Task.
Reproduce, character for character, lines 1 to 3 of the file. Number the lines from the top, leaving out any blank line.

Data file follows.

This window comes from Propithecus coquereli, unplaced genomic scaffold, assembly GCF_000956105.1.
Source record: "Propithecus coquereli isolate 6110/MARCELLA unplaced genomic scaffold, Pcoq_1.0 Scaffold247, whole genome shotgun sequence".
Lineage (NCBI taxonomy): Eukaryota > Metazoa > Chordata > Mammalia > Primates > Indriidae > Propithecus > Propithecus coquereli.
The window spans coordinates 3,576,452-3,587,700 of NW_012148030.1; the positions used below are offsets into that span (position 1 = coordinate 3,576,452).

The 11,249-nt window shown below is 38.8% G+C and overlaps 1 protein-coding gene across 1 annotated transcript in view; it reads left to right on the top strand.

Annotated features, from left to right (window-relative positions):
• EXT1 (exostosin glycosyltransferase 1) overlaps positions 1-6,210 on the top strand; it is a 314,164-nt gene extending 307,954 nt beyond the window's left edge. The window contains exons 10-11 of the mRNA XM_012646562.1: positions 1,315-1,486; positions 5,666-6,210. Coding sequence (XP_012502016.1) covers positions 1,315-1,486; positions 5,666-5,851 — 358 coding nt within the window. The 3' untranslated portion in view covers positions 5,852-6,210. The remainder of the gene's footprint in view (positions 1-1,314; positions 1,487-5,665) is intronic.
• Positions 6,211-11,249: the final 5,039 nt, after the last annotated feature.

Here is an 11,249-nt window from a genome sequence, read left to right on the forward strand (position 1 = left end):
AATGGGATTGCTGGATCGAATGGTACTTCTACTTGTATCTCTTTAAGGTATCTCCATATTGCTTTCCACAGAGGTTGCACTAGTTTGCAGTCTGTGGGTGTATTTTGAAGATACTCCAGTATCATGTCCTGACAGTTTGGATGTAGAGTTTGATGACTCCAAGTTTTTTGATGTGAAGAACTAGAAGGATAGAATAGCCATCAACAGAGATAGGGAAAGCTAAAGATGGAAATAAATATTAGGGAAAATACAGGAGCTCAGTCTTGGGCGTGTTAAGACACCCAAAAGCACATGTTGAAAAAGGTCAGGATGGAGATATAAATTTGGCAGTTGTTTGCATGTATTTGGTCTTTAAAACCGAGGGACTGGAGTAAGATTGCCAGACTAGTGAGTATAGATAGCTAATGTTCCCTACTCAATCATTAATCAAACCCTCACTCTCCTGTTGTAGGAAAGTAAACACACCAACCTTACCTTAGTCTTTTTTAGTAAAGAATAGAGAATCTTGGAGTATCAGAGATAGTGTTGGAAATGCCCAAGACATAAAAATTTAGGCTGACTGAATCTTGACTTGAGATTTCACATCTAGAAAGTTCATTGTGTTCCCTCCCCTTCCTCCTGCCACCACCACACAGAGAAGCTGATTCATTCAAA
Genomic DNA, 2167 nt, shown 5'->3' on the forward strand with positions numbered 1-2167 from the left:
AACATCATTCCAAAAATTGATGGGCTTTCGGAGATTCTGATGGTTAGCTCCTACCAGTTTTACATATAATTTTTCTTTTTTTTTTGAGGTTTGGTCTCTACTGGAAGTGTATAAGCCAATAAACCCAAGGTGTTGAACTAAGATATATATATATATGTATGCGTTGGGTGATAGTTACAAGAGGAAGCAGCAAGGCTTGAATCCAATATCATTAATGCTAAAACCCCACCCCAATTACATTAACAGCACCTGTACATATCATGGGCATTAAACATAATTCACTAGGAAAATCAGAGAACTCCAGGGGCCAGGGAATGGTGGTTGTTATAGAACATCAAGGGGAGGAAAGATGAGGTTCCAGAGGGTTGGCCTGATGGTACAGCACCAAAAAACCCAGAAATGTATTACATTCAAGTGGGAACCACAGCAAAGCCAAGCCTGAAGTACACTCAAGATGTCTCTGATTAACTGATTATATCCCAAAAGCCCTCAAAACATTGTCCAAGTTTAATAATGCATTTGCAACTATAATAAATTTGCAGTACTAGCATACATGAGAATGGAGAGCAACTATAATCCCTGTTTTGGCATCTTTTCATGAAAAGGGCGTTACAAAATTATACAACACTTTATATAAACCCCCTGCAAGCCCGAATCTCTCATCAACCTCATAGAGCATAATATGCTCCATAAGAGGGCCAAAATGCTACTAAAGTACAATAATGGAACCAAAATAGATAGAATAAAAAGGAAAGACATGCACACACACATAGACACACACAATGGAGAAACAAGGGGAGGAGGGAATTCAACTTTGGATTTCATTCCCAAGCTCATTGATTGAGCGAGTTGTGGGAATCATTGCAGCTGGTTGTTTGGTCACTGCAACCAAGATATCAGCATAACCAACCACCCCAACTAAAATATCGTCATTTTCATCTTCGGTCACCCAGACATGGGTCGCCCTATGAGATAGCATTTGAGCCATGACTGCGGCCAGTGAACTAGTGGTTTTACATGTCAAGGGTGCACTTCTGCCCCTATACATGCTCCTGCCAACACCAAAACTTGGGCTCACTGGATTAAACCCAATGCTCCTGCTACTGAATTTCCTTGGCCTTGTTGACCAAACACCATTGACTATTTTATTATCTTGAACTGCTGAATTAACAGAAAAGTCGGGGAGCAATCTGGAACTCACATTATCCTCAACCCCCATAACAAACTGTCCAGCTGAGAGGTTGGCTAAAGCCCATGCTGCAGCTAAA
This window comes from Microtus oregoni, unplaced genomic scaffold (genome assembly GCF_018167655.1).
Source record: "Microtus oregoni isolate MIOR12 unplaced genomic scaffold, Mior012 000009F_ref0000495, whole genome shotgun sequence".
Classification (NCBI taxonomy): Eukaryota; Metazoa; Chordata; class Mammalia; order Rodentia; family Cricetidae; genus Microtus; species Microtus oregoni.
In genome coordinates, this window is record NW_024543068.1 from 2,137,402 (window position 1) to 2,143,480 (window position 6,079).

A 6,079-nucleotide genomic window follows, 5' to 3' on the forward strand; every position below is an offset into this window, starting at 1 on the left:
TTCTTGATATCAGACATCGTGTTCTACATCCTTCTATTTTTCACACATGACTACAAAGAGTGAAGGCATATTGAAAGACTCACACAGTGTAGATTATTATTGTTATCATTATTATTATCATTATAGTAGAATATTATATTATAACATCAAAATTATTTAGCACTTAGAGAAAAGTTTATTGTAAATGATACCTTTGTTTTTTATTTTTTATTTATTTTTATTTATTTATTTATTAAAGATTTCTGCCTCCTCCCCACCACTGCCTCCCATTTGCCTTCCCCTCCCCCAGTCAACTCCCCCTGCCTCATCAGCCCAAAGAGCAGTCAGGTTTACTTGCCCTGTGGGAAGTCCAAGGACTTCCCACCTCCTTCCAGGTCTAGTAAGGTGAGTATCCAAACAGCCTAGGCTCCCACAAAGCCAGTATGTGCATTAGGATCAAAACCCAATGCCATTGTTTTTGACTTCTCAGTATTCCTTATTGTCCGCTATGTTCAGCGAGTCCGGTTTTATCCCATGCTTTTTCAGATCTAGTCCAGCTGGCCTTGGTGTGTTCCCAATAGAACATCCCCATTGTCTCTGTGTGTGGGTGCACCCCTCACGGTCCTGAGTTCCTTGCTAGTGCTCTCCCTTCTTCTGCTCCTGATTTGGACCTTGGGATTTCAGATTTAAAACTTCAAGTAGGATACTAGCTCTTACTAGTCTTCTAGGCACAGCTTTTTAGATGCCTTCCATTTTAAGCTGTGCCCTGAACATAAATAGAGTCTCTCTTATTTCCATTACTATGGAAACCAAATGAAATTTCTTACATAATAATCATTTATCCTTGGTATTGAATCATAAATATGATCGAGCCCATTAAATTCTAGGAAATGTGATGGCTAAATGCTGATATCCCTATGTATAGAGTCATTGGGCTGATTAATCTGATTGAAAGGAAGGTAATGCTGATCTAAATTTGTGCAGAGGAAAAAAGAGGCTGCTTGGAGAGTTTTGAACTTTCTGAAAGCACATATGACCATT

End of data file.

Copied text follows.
This window comes from Propithecus coquereli, unplaced genomic scaffold, assembly GCF_000956105.1.
Source record: "Propithecus coquereli isolate 6110/MARCELLA unplaced genomic scaffold, Pcoq_1.0 Scaffold247, whole genome shotgun sequence".
Lineage (NCBI taxonomy): Eukaryota > Metazoa > Chordata > Mammalia > Primates > Indriidae > Propithecus > Propithecus coquereli.